A confession that I have to make, though, is that when I first started the job years ago, I still had a really high graduation rate back in the day, but the problem was I'd turn on the TV and I'd see my students getting stuck into the back of a cop car on the evening news. Or I'd open up a newspaper and I'd read about them in the headlines. Or I'd-- somebody else would report, hey, I saw so-and-so, they were picking through a trash can on South Main. And it would be absolutely heartbreaking. It would be devastating because we'd be doing all this great work, and still there was something that was missing.

And what I realized is that it was relational. And when folks were leaving the class, they had not been able to take that pattern of relationships with them and apply it in the outside world. So we had to raise that up, raise up our game in terms of dealing with self-worth versus self-esteem, et cetera, and what connectedness was all about.

I'm not going to belabor this. I want to draw your eyes to the three red points. These are soft skills surveys that I do with my students and they're on a 0 to 5 scale, before and after. Number one, my comfort level with studying. Well before they come to class, it's a 1.8. After they leave class, on a scale of 0 to 5, it's a 4.2. So that sets the stage. My ability to make choices for my future that reflect my self-worth goes from a 1.9 to a 4.6. And that's why we don't see the recidivism rate afterwards. Because they now are making choices that reflect their self-worth. My eagerness to attend school goes up to a 4.5. And my belief that I can go to college goes from a 1.6 to a 4.7.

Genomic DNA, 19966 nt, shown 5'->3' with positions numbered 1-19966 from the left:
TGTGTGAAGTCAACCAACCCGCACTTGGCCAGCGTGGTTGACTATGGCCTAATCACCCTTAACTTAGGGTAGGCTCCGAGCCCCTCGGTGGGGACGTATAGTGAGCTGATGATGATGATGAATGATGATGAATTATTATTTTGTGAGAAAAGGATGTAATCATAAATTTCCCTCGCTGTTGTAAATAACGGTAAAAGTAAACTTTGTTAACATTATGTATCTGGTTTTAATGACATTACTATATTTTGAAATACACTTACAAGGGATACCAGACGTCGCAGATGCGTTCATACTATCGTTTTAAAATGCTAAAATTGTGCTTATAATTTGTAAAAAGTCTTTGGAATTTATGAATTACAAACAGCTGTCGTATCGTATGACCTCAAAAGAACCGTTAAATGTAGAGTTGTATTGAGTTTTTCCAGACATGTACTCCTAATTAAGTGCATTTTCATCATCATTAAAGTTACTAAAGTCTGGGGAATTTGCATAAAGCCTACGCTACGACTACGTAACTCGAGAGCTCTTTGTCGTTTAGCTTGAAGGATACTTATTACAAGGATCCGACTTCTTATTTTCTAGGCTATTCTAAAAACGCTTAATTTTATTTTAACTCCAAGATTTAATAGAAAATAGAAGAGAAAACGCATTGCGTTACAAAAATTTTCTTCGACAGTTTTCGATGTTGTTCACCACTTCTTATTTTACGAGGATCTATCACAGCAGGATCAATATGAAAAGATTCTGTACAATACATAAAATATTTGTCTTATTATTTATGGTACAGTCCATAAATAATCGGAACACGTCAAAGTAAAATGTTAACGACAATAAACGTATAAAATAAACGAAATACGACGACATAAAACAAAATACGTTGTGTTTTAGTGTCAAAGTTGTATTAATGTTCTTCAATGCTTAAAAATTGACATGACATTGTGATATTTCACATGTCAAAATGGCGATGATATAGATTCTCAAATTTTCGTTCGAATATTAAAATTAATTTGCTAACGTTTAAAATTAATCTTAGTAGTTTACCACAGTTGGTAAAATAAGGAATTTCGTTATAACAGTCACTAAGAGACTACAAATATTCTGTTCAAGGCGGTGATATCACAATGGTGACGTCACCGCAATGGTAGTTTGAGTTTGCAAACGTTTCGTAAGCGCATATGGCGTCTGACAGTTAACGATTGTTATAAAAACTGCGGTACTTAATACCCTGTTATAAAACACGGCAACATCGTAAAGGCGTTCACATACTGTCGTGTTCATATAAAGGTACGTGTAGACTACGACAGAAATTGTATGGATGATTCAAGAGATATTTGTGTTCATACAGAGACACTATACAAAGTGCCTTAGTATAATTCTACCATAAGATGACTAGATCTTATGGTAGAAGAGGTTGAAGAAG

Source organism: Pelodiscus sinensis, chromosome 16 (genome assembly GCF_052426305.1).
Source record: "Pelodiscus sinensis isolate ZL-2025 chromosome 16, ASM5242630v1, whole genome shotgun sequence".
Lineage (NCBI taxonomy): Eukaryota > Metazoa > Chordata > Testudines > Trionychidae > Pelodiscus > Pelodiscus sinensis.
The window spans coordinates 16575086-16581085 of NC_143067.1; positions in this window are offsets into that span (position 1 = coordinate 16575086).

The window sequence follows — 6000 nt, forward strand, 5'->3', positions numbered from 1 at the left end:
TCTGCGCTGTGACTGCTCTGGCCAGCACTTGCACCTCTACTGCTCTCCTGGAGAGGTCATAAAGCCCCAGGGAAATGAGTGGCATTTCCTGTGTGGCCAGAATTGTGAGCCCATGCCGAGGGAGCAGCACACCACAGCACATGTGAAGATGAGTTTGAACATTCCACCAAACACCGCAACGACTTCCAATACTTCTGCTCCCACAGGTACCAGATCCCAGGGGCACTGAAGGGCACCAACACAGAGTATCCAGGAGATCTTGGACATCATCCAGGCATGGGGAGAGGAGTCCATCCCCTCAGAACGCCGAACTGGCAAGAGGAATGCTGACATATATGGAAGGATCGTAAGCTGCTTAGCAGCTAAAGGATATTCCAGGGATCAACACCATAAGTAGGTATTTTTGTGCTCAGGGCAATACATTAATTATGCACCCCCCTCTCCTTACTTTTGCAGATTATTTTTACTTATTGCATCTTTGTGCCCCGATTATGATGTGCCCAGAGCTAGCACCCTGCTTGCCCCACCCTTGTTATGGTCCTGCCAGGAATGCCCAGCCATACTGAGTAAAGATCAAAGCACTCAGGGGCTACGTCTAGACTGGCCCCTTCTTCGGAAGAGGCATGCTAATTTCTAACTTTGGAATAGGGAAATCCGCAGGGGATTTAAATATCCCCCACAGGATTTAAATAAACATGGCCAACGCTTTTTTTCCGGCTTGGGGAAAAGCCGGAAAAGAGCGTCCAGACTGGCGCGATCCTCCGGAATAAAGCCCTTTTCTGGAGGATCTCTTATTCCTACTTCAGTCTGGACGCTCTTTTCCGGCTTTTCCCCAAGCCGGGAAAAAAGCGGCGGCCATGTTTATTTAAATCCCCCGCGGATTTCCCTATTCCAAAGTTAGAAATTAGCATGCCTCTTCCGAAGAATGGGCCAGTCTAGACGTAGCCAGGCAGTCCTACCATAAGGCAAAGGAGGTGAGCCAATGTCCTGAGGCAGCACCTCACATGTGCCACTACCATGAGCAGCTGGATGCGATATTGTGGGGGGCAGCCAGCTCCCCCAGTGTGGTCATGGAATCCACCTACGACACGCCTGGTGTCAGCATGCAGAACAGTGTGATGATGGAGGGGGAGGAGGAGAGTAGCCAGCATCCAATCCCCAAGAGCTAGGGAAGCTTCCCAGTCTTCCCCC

So we're not talking about grades with this one. We're talking about how one feels about school, which is really the proxy for how one feels about him or herself. The academics get measured on the previous slide, in terms of outcomes, graduation, transition to college, and retention. How long we have people in the room. And just so you guys will know, we're purely digital. I'm 100% digital now, and class is still packed because people care about each other. They miss each other when we shut down. So we're on. We're on.

It's an internal investment that has very external results. Here are just a few of them. These make me really happy. Phi Beta Kappa and honors grads at Hartnell Community College, bio-chemists and bio-physicists at UCSC, teachers at CSUMB-- my substitutes have been my own students-- teachers aides, EMTs, police officers, loan brokers, real estate agents. When we go to the doctor, my wife and I, my students are always jabbing me with a needle, saying, hey, Tim, remember that algebra you taught me?

We have several debt-free homeowners, where they've paid off their houses because of a percents lesson that we had in class. Many of them, actually. We have seen people become really great parents, and really great parents whose own kids are going to college. And I have to say this one-- legendary full-ride scholarship, best scholarship I've ever seen in my life, to Santa Clara University to study law. She just graduated in June. Her hands were stained with strawberry juice from picking in the fields, morning to night, when I met her.

So we're going to understand that motivation. And I'll show you a little bit of a progression. And I'm going to go through this really quickly because I want to be attentive to time. And it's going to show you the difference between chaos and success. These are going to be little scenarios, and they're about one or two sentences each. Imagine your student coming into the classroom.

Scenario number one, hi, oh, wait a minute, that's my phone. I hate when that happens. Did I bring my pencil? Scenario one. Scenario two, hi, did you see the news yesterday? It's crazy out there! I saw this thing about New York, COVID. Scenario three, I'm having a bad day. I have so much to do and this COVID thing is really stressful. Good thing I have my chocolate milk. Good thing I have my potato chips. And you guys can insert any distraction. Often, the one with the thumbs that acts as a soothing mechanism. Number four, hi, I'm angry. There was someone who had sniffles and they weren't wearing a mask when I was at the store. Number five, hey, can I take a minute to tell you how I feel? I'm feeling a little angry and a little sad, too.